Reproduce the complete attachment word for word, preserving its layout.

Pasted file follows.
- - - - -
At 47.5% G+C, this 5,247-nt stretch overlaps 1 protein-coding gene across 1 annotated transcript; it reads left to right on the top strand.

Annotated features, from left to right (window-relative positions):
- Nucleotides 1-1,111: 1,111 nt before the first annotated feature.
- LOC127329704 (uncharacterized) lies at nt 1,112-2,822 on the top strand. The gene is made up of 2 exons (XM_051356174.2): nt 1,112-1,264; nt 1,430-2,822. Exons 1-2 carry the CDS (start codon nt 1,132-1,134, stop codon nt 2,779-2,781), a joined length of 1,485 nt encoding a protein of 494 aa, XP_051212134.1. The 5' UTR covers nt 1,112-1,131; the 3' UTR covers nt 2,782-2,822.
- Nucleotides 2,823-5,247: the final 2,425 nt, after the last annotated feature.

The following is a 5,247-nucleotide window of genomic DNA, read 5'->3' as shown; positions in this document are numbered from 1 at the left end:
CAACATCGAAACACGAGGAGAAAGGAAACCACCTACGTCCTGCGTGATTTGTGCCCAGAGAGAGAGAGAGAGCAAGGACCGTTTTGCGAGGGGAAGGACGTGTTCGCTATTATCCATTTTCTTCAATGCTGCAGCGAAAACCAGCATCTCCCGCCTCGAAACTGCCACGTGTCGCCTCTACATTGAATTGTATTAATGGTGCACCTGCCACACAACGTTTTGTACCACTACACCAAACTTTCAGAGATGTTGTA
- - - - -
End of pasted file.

At 47.5% G+C, this 5,247-nt stretch overlaps 1 protein-coding gene across 1 annotated transcript; it reads left to right on the top strand.

Annotated features, from left to right (window-relative positions):
- Nucleotides 1-1,111: 1,111 nt before the first annotated feature.
- LOC127329704 (uncharacterized) lies at nt 1,112-2,822 on the top strand. The gene is made up of 2 exons (XM_051356174.2): nt 1,112-1,264; nt 1,430-2,822. Exons 1-2 carry the CDS (start codon nt 1,132-1,134, stop codon nt 2,779-2,781), a joined length of 1,485 nt encoding a protein of 494 aa, XP_051212134.1. The 5' UTR covers nt 1,112-1,131; the 3' UTR covers nt 2,782-2,822.
- Nucleotides 2,823-5,247: the final 2,425 nt, after the last annotated feature.

The following is a 5,247-nucleotide window of genomic DNA, read 5'->3' as shown; positions in this document are numbered from 1 at the left end:
CAACATCGAAACACGAGGAGAAAGGAAACCACCTACGTCCTGCGTGATTTGTGCCCAGAGAGAGAGAGAGAGCAAGGACCGTTTTGCGAGGGGAAGGACGTGTTCGCTATTATCCATTTTCTTCAATGCTGCAGCGAAAACCAGCATCTCCCGCCTCGAAACTGCCACGTGTCGCCTCTACATTGAATTGTATTAATGGTGCACCTGCCACACAACGTTTTGTACCACTACACCAAACTTTCAGAGATGTTGTA